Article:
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From China to High School in Small-Town America
Youth -- 1708
 

From China to High School in Small-Town America

从中国到美国:小城高中的留学生活

 

By Daniel Gross         翻译:Wendy

 

美式发音 适合精听

听力难度3  Track10

语速:180/分钟

 

       近年来,高中生出国留学的人数日渐增多。尽管高中生留学有其优势,可他们在国外学习面临的不适应问题要比大学生多,如果中国学生上学的地方并不是国外的大城市,这类问题尤为突出。现在我们就去美国看看几位中国高中生的适应情况吧。

 

There are thousands of international students who enroll[就读] each year in private high schools in the U.S., and that can bring on some serious culture shock.

Cape Cod Academy is located in one of the least diverse parts of Massachusetts. There are hardly any Asians there, but that all changes in the school’s hallways.

This group of students is chatting in Mandarin[普通话]. Tony Zhang comes from Guiyang, a city in southern China. I ask him about his first day here.

Tony: I had no idea that I had to wear a collared[有领的] shirt.

He didn’t have the right clothes, and he had a haircut, a mullet[前短后长的发型], that some kids thought was strange.

Tony: I had no friends for [sic] first couple of weeks.

Tony isn’t like a lot of teenagers. Not because of the mullet, but because he chose a high school nearly 8,000 miles from home.

Tony: I basically went around the globe, and tried to figure out which place was better for my future. So, UK, Australia, Japan, but I felt like here’s my future, here’s where my answer is.

Tony wanted to experience a new culture and go to college in the U.S. He says the move forced him to grow up.

Tony: You are in charge of everything that you own: your money, your cell phone, your study, your future.

Cape Cod Academy started enrolling Chinese students five years ago. This year, there are 27. And 70 students in China applied for just five spots[位置] in the next freshman class.

Alexandra Tolischus, the school’s head of admissions, says the legacy of China’s one-child policy convinces parents to do what it takes to invest[投资] in their kids.

Alexandra: It’s not just the uber[超级的]-wealthy anymore. We used to see a lot of CEO children, but now we see families with incomes that aren’t quite so high, so they sacrifice[牺牲], you know, 60, 70% of their income is to send their children here.

When Catherine Zhao got here from Beijing, it took her a while to get used to small-town Cape Cod. There are no skyscrapers[摩天大楼] and everybody drives.

Reporter: What’s the biggest challenge for you?

Catherine: Talk. In China, we learn English, we learned in class, we know how to write, how to read, but, there’s not too much opportunities [sic] to talk.

There’s homesickness, too. Some students Skype[网络电话软件] with their parents every day. Tony also talks about the stereotypes[偏见] he and other Chinese students face here.

Tony: I will say they, in general, think we’re math genius[天才], science genius. So, they just think, we are nerds[书呆子] that know nothing besides study. But, you know, to be honest, we are human being [sic] as well, so, we play sports. Another thing is, when they see us writing Chinese, they will be, like, “Oh my Gawd[上帝], how can you even do that, to communicate in such a complicated language?” To be honest, they don’t have, like, much understanding about what is China like now.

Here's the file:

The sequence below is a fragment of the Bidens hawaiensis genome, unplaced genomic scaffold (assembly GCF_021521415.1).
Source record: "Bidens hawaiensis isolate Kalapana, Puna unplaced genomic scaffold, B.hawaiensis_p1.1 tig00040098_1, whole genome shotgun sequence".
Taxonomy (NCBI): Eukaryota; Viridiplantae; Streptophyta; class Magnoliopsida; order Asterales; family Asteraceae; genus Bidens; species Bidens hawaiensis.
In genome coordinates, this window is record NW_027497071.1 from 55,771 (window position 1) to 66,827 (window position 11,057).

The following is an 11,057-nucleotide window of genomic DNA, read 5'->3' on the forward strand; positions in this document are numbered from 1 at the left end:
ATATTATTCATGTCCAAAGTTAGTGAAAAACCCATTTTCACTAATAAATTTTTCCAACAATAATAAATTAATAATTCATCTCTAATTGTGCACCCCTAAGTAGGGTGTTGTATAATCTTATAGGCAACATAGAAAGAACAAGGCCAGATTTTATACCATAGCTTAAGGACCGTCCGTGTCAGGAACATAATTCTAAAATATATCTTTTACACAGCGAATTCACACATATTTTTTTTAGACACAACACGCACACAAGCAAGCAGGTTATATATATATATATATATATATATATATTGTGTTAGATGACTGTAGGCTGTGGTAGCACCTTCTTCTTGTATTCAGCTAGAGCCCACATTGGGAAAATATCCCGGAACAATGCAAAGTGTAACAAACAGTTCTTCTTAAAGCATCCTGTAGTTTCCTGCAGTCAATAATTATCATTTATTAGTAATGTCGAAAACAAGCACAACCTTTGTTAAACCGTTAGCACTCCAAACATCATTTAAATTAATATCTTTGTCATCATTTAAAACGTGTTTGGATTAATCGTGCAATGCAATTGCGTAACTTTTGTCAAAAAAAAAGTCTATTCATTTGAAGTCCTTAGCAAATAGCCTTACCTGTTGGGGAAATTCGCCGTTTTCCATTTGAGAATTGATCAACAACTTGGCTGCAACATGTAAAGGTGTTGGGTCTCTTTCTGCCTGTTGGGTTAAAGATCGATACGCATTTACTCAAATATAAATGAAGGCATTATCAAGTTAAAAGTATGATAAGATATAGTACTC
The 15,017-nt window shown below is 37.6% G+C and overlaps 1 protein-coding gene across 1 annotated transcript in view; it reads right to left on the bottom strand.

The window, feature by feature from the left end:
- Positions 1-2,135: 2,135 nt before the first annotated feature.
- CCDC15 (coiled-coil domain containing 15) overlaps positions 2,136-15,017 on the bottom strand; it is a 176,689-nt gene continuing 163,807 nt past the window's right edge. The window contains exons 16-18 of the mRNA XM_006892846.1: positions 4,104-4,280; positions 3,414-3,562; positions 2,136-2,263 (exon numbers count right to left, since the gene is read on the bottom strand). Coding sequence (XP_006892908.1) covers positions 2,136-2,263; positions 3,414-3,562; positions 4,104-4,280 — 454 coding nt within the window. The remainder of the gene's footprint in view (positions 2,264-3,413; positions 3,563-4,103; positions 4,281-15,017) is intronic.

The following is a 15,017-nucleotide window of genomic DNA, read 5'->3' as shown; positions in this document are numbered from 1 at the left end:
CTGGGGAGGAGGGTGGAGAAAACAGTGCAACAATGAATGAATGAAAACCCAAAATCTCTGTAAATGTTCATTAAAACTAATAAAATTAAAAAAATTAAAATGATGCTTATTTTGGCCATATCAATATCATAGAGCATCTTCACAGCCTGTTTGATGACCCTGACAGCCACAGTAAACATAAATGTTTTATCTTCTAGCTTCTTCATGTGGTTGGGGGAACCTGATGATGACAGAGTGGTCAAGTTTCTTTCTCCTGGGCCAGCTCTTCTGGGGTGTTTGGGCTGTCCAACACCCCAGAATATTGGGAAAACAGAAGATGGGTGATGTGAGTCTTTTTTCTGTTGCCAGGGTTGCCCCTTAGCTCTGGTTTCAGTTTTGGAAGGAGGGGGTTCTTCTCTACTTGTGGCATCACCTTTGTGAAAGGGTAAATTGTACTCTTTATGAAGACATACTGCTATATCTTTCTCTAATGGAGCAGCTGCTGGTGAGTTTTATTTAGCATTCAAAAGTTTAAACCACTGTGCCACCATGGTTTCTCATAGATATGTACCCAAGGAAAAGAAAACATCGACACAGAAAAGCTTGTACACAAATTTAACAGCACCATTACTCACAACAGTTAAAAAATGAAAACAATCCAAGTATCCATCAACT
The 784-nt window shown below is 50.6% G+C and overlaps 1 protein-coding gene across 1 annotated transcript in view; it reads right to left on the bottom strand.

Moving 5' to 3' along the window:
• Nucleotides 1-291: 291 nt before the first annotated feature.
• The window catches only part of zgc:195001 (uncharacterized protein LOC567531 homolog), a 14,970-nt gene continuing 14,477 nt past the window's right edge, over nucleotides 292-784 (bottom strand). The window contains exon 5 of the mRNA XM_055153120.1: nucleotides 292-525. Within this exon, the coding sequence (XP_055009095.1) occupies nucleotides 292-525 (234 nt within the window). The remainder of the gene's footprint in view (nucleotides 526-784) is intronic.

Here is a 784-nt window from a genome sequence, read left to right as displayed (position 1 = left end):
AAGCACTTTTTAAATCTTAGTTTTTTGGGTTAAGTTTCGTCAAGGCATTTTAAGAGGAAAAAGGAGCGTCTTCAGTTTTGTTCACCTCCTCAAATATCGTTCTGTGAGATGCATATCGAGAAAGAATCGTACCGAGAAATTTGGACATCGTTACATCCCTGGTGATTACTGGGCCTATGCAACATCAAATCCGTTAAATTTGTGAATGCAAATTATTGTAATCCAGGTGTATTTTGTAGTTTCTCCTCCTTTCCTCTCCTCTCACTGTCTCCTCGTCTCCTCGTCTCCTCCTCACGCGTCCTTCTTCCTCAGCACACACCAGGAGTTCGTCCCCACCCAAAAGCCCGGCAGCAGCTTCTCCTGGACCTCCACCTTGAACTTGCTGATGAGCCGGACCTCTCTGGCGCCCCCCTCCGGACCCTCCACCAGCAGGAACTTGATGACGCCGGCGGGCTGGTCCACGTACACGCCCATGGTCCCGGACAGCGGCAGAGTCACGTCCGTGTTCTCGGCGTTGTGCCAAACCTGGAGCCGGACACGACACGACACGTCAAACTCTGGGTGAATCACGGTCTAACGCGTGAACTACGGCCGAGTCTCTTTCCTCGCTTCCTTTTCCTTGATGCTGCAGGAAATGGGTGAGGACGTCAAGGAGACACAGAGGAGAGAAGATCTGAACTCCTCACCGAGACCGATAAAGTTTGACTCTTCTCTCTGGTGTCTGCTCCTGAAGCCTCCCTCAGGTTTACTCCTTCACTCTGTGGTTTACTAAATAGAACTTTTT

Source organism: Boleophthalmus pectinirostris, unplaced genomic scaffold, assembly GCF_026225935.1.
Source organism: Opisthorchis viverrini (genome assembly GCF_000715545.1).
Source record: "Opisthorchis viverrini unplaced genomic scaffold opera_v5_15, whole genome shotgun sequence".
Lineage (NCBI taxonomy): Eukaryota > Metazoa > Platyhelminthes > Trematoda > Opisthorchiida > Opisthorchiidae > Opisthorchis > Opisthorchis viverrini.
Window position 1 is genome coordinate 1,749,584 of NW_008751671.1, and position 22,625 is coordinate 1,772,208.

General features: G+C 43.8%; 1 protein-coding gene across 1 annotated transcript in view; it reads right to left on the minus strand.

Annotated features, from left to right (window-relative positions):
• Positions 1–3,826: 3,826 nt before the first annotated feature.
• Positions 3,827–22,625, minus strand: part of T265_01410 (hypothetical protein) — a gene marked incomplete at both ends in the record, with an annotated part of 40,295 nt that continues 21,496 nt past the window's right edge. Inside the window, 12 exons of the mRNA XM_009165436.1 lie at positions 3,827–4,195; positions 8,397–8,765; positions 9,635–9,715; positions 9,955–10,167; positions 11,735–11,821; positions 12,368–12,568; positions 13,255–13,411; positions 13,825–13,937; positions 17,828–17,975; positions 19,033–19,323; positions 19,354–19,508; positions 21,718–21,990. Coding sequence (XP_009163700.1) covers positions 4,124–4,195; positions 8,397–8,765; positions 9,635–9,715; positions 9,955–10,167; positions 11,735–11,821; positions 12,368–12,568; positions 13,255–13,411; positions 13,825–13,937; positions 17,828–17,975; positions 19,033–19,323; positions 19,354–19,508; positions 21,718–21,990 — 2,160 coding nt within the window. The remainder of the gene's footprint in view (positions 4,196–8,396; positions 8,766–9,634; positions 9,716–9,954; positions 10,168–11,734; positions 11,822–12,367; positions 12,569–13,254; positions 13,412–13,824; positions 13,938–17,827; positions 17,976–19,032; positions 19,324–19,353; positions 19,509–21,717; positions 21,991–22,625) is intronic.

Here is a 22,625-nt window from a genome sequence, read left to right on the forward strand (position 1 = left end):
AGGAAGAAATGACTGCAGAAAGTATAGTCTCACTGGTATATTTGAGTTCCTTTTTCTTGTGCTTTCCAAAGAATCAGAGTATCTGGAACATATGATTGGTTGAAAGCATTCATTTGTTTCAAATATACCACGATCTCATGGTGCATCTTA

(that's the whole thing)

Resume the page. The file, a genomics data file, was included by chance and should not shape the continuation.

Realizing that is part of life here for Tony and his Chinese classmates. Catherine is taking the long view, and hopes to study piano at Boston’s Berkley School of Music. Tony wants to major in economics and education at Brown University. After, he says, he wants to go back to China and work on the education system there.

 

参考译文

       每年有成千上万的国际学生就读美国的私立中学,这会带来一些严重的文化冲击。

       科德角学院位于美国马萨诸塞州多元化程度最低的地区之一,那里几乎没有亚洲人,但在学校走廊里,情况就不一样了。

       这群学生在用普通话交谈。托尼·张来自中国南部的贵阳,我问他在这里的第一天有什么感觉。

托尼:我不知道我必须穿校服。

       他衣服没穿对,另外,有些学生觉得他那鲻鱼般、前短后长的发型很怪异。

托尼:在开始的几个星期里,我没有朋友。

       托尼与大多数青少年不一样,这不是因为他前短后长的发型,而是因为他选择了到离家差不多八千英里(约1.28万公里)的一所中学就读。

托尼:我基本上把世界各国都考虑个遍,想找出更适合我未来发展的地方,我考虑过英国、澳大利亚、日本等地,最终我觉得我的未来在这里,我的答案就是这里。

       托尼想体验一种新的文化,并在美国上大学。他说,此举迫使他长大。

托尼:所有的事情都是你自己说了算:自己的钱、手机,以及自己的学习与未来。

       科德角学院在五年前开始招收中国学生,今年学校里共有27名中国学生。现在有70名中国学生在为下学年新生班的五个学位竞争。

       学校的招生负责人亚力山德拉·杜里斯克斯说,中国的独生子女政策使家长们觉得,他们必须尽其所能对孩子进行投资。

亚力山德拉:现在不仅仅是超级富豪送孩子出国读书。以前我们看到很多公司高管的孩子,但现在可以见到收入不那么高的家庭也把孩子送出国。你知道,他们会牺牲收入的百分之六七十,将孩子送到这里读书。

       凯瑟琳·赵从北京来到这里后,花了好一段时间才适应了科德角的小城生活,这里没有摩天大楼,人人都开车出行。

记者:对你来说最大的挑战是什么?

凯瑟琳:交谈。在中国,我们在课堂上学英语,我们知道怎么写、怎么读,但没有太多机会交谈。

       他们还面临思乡病的困扰。有些学生每天用网络电话与父母聊天。托尼还谈到他和其他中国学生在这里遇到的偏见。

托尼:这么说吧,他们通常认为我们是数学天才、科学天才,所以,他们会觉得我们是除了学习什么都不懂的书呆子。但你知道,老实说,我们也是人,所以我们也会参加体育活动。还有,如果他们看见我们书写中文,就会说:“噢,天啊,你们怎么会用这么复杂的语言交流?”说实话,他们对当今的中国并不太了解。

       托尼及他的中国同学意识到,这些就是他们在这里生活要面对的一部分。凯瑟琳着眼于长远,希望能到波士顿的伯克利音乐学院学习钢琴;托尼想去布朗大学主修经济学及教育。他说,以后他想回中国,参加教育系统的工作。

 

 

 

 

 

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